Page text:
Students from Stoke-on-Trent College and the City of Stoke-on-Trent Sixth Form College experienced history first-hand with a teaching session at Auschwitz concentration camp.
The notorious Nazi camp visit formed part of a four-day residential trip to Krakow, Poland, which includes a tour of the old Jewish quarter and the Schindler Museum aimed at making the students examine the issues of prejudice and discrimination.
This is the fourth year students from the City of Stoke-on-Trent Sixth Form College have joined students from Stoke-on-Trent College on the project which took place over 12 weeks.
All 15 students who have taken part in the project have undertaken weekly tutorials learning about Poland and its culture, food and language, team building activities and fundraising days.
Rachel Basnett, External Partnerships & Events Co-ordinator at The City of Stoke-on-Trent Sixth Form College, said the project offered students a once in a lifetime opportunity to see for themselves the harm prejudice can cause.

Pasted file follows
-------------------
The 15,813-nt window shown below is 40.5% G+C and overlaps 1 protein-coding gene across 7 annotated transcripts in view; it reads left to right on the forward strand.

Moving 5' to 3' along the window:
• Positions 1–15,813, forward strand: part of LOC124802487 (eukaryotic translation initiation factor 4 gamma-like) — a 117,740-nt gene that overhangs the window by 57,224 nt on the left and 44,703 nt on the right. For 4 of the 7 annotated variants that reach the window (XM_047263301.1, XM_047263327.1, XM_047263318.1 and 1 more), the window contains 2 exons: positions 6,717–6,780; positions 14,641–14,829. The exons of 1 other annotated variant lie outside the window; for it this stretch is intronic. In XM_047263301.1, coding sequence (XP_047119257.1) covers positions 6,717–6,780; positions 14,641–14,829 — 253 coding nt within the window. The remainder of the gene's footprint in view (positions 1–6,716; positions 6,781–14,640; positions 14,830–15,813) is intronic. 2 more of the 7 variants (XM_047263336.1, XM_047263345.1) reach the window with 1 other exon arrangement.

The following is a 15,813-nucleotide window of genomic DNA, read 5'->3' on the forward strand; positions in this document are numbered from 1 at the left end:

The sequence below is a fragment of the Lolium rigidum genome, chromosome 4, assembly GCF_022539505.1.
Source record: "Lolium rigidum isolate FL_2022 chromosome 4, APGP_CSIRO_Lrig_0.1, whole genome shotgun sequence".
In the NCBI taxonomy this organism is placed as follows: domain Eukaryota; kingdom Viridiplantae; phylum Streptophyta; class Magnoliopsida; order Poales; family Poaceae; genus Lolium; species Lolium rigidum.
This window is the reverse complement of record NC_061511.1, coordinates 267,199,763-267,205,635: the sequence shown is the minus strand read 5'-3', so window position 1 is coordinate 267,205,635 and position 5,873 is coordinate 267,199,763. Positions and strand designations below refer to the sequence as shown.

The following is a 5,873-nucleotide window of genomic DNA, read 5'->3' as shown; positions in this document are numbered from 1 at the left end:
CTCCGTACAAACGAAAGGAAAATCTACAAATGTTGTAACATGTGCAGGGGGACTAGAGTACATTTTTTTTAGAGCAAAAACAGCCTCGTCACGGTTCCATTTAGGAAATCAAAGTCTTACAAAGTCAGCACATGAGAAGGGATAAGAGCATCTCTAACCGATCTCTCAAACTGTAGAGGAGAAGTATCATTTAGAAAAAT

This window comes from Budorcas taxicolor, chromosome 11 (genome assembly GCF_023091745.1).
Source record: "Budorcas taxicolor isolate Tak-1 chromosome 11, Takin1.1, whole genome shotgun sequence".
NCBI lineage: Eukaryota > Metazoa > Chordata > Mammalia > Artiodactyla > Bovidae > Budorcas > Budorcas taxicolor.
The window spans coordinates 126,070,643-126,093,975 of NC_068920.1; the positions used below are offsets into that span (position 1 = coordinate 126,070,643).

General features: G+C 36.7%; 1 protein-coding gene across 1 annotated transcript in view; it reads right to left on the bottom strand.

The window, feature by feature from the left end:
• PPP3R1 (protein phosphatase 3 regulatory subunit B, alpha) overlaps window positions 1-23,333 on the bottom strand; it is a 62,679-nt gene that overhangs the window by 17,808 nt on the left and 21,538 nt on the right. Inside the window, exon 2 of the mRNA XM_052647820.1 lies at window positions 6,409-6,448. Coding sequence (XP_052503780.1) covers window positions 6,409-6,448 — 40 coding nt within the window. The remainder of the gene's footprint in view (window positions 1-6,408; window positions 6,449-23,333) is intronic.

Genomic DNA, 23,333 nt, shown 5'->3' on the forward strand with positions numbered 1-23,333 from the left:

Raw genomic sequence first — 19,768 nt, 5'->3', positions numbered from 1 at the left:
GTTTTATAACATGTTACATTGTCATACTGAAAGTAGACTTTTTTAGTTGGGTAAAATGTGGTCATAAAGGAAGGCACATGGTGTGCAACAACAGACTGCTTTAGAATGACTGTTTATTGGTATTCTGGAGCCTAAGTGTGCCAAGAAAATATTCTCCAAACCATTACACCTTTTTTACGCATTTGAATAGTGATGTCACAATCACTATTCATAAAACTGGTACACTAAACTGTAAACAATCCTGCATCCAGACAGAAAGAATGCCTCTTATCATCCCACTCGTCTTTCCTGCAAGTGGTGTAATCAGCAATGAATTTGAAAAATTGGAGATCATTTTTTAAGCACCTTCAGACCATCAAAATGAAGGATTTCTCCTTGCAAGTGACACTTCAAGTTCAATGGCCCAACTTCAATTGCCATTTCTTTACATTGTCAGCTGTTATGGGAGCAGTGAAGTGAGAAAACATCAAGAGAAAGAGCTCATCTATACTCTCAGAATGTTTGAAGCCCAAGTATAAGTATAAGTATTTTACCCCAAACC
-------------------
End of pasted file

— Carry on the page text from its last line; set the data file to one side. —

She said: “As a college we are strongly committed to raising awareness and promoting diversity so that our students develop their reasoning skills and respect for others so they can become well rounded members of their community.
“Challenge Poland offers a wealth of opportunities to learn about culture and history, and increases their employability skills in things such as researching, report writing and communication.”
Kathy Jackson, Challenge Poland co-ordinator at Stoke-on-Trent College, said: “This project always has a sobering effect on all the students who take part in it and makes them realise just how lucky they are and how much we all take for granted on a daily basis.
“Each student has also raised £285 to cover the cost of their trip through a variety of fundraising events, ranging from bag packs to cake sales, tombola’s and raffles, so they’ve gained teamwork and organisational skills which are essential for the workplace.”
The students also heard from Joanna Millan, a Holocaust survivor, who came to talk to them about both her personal and family’s experiences during the holocaust. She was orphaned due to the Nazi regime during the Second World War and was held captive at Theresienstadt Concentration Camp near Prague.